On finding individual localities, the user may use a geographical index depicting all places stated in the registers, such as place of birth, of marriage or of death with reference to the inventory number in the register in question.

Tuesday, August 19, 2014 -- search all of the world's digital newspapers at one time makes the claim to search all of the world's digital newspapers at one time. This may be an overstatement, but it does have a search engine that will search 141,628,238 items from 2,677 newspaper titles. Its collections are decidedly slanted to newspapers from Australia and New Zealand but it does have papers from places as diverse as Singapore and Mexico. Part of the huge collection comes from a link to the National Library of Australia's website Another part is linked to the Library of Congress's Chronicling America website.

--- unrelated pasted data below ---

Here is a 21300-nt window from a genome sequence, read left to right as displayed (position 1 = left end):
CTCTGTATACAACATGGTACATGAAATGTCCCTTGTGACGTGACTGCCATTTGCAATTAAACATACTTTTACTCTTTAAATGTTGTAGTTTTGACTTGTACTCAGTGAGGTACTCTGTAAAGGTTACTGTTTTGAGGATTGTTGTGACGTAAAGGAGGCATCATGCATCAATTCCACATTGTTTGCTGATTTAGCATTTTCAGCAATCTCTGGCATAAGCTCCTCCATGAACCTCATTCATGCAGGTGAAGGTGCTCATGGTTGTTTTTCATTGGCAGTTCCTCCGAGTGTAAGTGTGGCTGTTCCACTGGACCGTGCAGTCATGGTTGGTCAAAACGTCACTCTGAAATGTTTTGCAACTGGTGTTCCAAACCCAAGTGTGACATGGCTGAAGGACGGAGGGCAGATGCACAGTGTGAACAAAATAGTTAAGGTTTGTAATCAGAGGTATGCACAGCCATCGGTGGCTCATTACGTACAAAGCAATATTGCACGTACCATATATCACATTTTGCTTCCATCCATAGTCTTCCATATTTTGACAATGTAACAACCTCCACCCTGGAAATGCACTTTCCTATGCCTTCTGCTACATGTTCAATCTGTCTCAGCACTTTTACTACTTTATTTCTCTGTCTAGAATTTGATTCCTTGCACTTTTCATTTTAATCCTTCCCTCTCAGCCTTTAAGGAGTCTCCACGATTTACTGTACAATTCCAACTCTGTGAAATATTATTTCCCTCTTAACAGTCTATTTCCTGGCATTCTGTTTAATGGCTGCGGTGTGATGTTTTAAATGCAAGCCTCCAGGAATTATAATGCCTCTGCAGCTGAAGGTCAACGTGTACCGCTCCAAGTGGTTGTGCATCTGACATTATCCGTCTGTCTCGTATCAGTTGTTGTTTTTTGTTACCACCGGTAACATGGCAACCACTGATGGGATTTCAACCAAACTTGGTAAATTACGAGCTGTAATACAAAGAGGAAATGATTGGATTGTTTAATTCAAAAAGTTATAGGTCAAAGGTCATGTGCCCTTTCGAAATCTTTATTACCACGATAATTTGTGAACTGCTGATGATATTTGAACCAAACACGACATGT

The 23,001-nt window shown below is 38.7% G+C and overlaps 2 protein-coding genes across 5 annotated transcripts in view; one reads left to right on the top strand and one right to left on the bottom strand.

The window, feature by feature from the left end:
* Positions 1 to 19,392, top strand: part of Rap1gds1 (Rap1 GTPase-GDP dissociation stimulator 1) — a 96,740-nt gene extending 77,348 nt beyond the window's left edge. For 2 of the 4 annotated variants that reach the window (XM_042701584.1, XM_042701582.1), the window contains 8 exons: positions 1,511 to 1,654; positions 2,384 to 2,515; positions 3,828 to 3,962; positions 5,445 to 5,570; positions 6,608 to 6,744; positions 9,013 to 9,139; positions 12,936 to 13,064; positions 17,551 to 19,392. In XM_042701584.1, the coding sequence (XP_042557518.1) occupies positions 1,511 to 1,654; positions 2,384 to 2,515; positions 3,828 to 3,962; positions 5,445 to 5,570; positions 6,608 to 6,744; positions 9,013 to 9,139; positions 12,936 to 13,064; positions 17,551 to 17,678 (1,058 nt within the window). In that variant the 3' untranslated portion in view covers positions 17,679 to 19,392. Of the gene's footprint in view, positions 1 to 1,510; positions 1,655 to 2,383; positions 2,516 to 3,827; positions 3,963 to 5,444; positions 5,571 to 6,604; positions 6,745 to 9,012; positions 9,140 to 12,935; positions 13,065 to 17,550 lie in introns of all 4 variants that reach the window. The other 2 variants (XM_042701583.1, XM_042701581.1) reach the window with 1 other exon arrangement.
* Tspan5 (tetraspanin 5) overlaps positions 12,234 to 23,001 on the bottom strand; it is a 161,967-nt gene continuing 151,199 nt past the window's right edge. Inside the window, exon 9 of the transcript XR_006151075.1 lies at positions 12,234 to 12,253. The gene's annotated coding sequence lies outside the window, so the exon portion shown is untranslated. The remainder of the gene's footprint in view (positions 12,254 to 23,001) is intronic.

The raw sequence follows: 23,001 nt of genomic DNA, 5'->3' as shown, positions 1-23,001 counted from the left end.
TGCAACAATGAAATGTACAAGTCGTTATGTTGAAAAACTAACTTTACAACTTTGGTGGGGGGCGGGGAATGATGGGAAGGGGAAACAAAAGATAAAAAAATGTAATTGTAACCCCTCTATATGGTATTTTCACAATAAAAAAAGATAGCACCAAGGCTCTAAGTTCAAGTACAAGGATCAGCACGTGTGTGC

Here is a screenshot of the top of the current titles page:

As with any large online database, if you find your ancestors you think it is great. If you don't find your ancestors, you don't think it is worth much. But like everything in genealogy; the game is in the search.


My friend, Sharon D. Monson, has debuted her GenSearchandmore website. This is a subscription website anchored by Sharon's books, Beginner Tech Guide and Shortcut to Genealogy Sources. Sharon and her husband, Brad, are well known presenters at conferences around the country. She also has a U.S. Genealogical Research Service.